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Using Interval Cycles to Model Krumhansl's Tonal Hierarchies

Matthew Woolhouse and Ian Cross
Music Theory Spectrum
Vol. 32, No. 1 (Spring 2010), pp. 60-78
Published by: on behalf of the Society for Music Theory
DOI: 10.1525/mts.2010.32.1.60
Stable URL: http://www.jstor.org/stable/10.1525/mts.2010.32.1.60
Page Count: 19
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Using Interval Cycles to Model Krumhansl's Tonal Hierarchies
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Abstract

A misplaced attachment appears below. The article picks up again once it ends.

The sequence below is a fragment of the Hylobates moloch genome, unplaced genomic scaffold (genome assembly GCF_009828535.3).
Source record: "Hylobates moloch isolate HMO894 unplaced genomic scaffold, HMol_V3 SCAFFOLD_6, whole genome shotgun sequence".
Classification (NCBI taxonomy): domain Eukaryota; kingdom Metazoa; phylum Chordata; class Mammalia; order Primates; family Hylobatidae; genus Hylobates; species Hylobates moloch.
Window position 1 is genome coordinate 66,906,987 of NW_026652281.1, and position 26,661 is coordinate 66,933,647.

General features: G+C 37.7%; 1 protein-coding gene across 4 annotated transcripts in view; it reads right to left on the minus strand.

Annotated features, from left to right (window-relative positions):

The analyses presented in this paper use interval-cycle profiles to show that there is a statistical link between interval cycles and Krumhansl and Kessler's (1982) major- and minor-key tonal hierarchies. An interval cycle is the minimum number of additive iterations of an interval that are required for the original pitch classes to be restated---a formal property that we hypothesize leads to perceptual grouping referred to as interval-cycle proximity. The interval cycles that best explain the extent to which any chord's interval-cycle profile correlates with the tonal hierarchies are found to be those belonging to dominant harmonies, particularly the dominant seventh. The results of the analyses and the intervalcycle proximity hypothesis are discussed with respect to Browne's (1981) rare-interval hypothesis and Brower's (2000) musical pattern mapping schema.

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